At 201 minutes, it’s a tremendously challenging affront to convention: In a typical sequence, Jeanne discovers she only has one potato, she goes to the store to buy a bag of potatoes, and she peels the potatoes one by one. Yet the miracle of the film is that her daily tasks, which she executes with admirable fastidiousness, hint at deep psychological stress. It’s like watching her unravel in slow motion.It might also be like watching paint dry, but we shall see.
Sunday, August 30, 2009
Wednesday, August 26, 2009
Friday, August 21, 2009
Tuesday, August 18, 2009
(By which I mean actual kids and an actual pool, not that I was planning to take a dump.)
So now I'm back in the drag-the-disabled-bike-t0-the-repair-shop-and-wait-forever game, one I've avoided for years mostly by only riding bikes so dilapidated and poorly put together that the first crisis was also the last – a mechanical problem that would have been a minor setback in a newer bike hit mine like a flu in a rest home, wiping the thing out.
Anyway, this is what I get for writing something nice on this blog... Lesson learned.
Monday, August 17, 2009
Read it here.
The last time I wrote something about urban biking for the Globe, there was a mild shitstorm in the comments. This time, there's only a couple of comments – both think I'm full of shit, though for different reasons. Story of my life.
And in case you're wondering, I end up riding on the sidewalk a lot, but always, you know, nicely.
ADDED: I'm pretty happy with the bike I've got right now – a cheap, rusty Pee Wee Herman-type thing with no gears and a back-pedal brake that clanks and scrapes along like the Tin Man in a downpour; I call it "The Red Racket" – but when next I buy a new one, I plan to get a Beater.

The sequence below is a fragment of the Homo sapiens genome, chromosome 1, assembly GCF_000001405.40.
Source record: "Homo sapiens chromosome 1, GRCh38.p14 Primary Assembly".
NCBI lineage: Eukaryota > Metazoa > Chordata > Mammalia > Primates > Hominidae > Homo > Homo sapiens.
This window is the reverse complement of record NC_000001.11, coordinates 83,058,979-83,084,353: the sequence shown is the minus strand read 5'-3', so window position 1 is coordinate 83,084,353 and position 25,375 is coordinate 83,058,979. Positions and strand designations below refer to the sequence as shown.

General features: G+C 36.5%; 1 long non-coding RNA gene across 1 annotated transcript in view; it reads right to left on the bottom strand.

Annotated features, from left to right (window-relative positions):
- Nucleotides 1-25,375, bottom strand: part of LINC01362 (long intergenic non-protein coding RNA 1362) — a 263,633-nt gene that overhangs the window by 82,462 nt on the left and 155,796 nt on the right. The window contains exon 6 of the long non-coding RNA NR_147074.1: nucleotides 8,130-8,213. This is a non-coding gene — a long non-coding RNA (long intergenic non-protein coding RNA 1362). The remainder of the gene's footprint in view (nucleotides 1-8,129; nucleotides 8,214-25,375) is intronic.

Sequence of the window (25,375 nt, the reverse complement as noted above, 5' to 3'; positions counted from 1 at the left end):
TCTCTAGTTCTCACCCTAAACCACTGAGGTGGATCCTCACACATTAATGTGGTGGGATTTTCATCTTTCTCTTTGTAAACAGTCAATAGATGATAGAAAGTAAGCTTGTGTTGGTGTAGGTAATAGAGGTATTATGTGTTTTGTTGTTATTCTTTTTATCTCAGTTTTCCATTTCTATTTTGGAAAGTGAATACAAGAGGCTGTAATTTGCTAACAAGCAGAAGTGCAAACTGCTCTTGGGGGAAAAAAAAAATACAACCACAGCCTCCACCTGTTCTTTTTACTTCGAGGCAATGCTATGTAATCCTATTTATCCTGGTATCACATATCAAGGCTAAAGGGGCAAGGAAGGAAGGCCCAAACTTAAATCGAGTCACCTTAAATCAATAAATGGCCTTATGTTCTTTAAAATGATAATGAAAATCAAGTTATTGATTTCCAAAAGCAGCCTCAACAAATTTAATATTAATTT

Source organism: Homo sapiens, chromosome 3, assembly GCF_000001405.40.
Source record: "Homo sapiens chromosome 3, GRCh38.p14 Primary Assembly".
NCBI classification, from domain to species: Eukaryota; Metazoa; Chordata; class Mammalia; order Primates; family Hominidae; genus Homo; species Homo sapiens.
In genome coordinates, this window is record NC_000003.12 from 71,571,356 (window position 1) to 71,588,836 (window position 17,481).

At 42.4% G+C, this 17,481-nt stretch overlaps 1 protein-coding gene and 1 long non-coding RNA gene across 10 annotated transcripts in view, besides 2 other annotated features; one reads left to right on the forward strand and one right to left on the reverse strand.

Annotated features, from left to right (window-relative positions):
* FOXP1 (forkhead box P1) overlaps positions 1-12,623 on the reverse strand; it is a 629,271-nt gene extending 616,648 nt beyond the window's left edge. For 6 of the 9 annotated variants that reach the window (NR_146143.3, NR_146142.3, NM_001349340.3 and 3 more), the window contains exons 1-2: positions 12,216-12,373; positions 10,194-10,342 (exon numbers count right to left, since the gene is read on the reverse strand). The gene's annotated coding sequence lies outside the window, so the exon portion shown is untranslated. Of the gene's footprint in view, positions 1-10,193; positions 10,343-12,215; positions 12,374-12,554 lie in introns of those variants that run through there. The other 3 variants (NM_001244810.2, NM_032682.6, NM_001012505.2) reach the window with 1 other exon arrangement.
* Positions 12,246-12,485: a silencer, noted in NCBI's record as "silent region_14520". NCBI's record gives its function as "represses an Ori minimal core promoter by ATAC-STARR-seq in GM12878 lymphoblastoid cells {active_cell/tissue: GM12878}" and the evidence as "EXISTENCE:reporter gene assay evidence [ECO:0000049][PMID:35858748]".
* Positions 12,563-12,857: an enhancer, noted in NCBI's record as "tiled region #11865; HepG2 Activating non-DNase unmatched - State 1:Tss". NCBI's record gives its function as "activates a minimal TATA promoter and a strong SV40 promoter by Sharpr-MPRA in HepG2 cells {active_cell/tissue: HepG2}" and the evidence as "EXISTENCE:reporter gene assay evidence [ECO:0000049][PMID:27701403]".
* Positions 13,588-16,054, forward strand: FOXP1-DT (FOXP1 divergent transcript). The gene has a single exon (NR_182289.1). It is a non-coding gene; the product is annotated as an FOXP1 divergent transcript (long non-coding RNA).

Saturday, August 08, 2009
Tuesday, August 04, 2009
When writer Sheila Heti received a photo of a white porcelain shoe – adorned with painted roses and the words “Cape Cod” in gold script – she had no idea who had possessed the tacky tchotchke before it was relegated to a thrift-store shelf.
“Probably a fancy lady who had a fireplace and some lace?” she ventures with a giggle.
But just because the shoe had no official history didn't mean Heti couldn't make one up. Last week, she posted a story about its (purely fictional) significance along with the knick-knack on eBay – one of dozens of items being auctioned off as part of an art experiment dubbed Significant Objects.
I don't think those knick-knacks are the only things with purely fictional significance here...
ADDED: I could probably go on a rant about the teeth-grinding sense of cultural entitlement inherent in an "art experiment" that involves embroidering random objects with clever, vaguely patronizing narratives for the amusement of a small group of foppish lovelies, but then I'd have to remember that I write literary fiction and, well, glass houses and all...